Editor’s note: This is the eighth in my series of the 10 most common Estate Planning Mistakes.
Perhaps you are concerned about the value of your estate. With today’s changing stock market and declining home values it may be very hard to keep a handle on your net worth.
Most likely, you are not alone. You are most likely a member of a family with several generations. As a family member you also need to consider the situation of other family members.
Consider your children and their spouses. Perhaps you have a sibling without children. Will there be any inheritance for either you or your children? Will it be necessary for you to help your parents or will your children need to help you with extended care?
Almost every situation requires a different set of plans. As a reader of Senior LifeTimes you are likely concerned about being able to afford medical and/or long term care expenses. Just having enough to hang on to your present lifestyle may be your biggest concern.
On the other hand, you may be fortunate enough to be concerned about having assets to pass on to your children or grandchildren.
Your ability to pay for your personal care will depend on your assets, the need to qualify for government assistance or help from your children. Having assets will require that you maintain contact with your investment adviser and tax consultant to ensure the stability of your assets and income will be sufficient for your needs.
A part of that plan may be the use of long-term care insurance. Unless you have sufficient assets which provide sufficient income to cover this need, it is a good idea to have long-term care insurance. Without assets or insurance, you may have to depend on governmental assistance.
Medicare has many requirements. It will be necessary for you to contact the state division of family services to determine whether you qualify for benefits. If not, you must determine how to plan to meet the qualifications. Depending on help from your children may not be very wise.
However, if your children have done significantly well, you may seek assistance from them. This is a touchy situation as one child may be more able to help than others. Be careful how you handle this.
If you were born before 1945 you are in a generation which is collectively sitting on $11.6 trillion. How will this huge sum be passed on to the “Baby Boomers”? You can pass it on during your life or pass it by will or trust at your death. In either case, it will be necessary to obtain the assistance of your financial adviser, lawyer and tax adviser.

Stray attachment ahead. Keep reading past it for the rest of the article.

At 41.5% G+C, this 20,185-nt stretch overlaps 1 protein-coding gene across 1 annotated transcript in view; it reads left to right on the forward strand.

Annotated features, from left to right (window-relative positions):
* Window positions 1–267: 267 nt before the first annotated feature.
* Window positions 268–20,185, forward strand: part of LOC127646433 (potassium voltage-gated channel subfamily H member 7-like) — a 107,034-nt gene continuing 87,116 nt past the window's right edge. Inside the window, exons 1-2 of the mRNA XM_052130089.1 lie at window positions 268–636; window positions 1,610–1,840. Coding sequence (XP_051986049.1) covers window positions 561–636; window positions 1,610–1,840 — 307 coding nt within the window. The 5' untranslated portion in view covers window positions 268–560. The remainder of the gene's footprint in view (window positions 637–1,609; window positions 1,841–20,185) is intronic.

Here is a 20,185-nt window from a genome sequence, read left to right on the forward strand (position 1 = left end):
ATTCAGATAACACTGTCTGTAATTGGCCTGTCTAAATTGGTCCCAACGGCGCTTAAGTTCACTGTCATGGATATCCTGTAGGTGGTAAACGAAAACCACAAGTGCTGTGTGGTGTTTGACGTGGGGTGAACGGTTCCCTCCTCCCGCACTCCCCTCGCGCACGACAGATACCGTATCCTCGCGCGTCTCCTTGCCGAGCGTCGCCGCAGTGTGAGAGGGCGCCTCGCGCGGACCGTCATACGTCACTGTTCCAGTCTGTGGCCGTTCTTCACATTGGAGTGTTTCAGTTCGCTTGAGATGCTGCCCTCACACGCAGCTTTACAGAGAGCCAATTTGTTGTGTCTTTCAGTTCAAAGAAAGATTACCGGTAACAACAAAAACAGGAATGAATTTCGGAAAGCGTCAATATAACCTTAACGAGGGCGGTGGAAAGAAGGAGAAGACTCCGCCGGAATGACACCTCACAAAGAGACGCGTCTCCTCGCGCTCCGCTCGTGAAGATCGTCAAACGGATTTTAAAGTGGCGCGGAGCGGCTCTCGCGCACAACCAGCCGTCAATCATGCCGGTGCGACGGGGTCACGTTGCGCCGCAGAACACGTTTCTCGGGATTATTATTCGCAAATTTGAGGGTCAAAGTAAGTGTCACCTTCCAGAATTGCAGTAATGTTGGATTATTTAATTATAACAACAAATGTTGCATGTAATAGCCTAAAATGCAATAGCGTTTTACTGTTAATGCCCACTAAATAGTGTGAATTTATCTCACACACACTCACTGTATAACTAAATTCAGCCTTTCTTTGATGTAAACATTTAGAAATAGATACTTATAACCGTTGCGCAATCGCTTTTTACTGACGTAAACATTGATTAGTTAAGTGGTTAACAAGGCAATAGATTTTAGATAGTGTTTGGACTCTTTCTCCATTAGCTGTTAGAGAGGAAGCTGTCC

The recent economic instability has made contact with your financial adviser even more important.
Let’s look at a child’s spouse who may have inherited a large sum. That places a whole new dynamic within the total family. Knowing this may allow you to pass larger amounts of your assets to other children. An unequal distribution of your assets may help equalize the financial equality between your children. This is a situation you should discuss with the entire family to ensure that everyone understands your intentions.
In the situation of a single, childless sibling you will need to discuss with him/her about their intentions toward you and your children. If you are financially situated and will not need anything from the sibling, suggest that your children be the beneficiaries of their estate. This may be a delicate topic, but it is one you should discuss. If handled properly, it should not be a problem.
There are four stages of your financial life cycle: accumulation, preservation, distribution and wealth transfer. Each stage has its own concerns. Please discuss your specific stage with your investment adviser and family. Hopefully you have accumulated assets and have established a preservation plan. Then you are concerned with distribution and transfer.
In such situations, discussion with the family and lawyer and tax adviser are of utmost importance.
Much information in this article and all of the statistics have been obtained for Well Fargo Funds Management LLC and have been used with permission. As with all my articles you should consult with your own financial adviser, lawyer and tax adviser before taking actions which may affect your financial situation.
Nothing herein is specifically intended to fit your individual situation as all of us have different needs.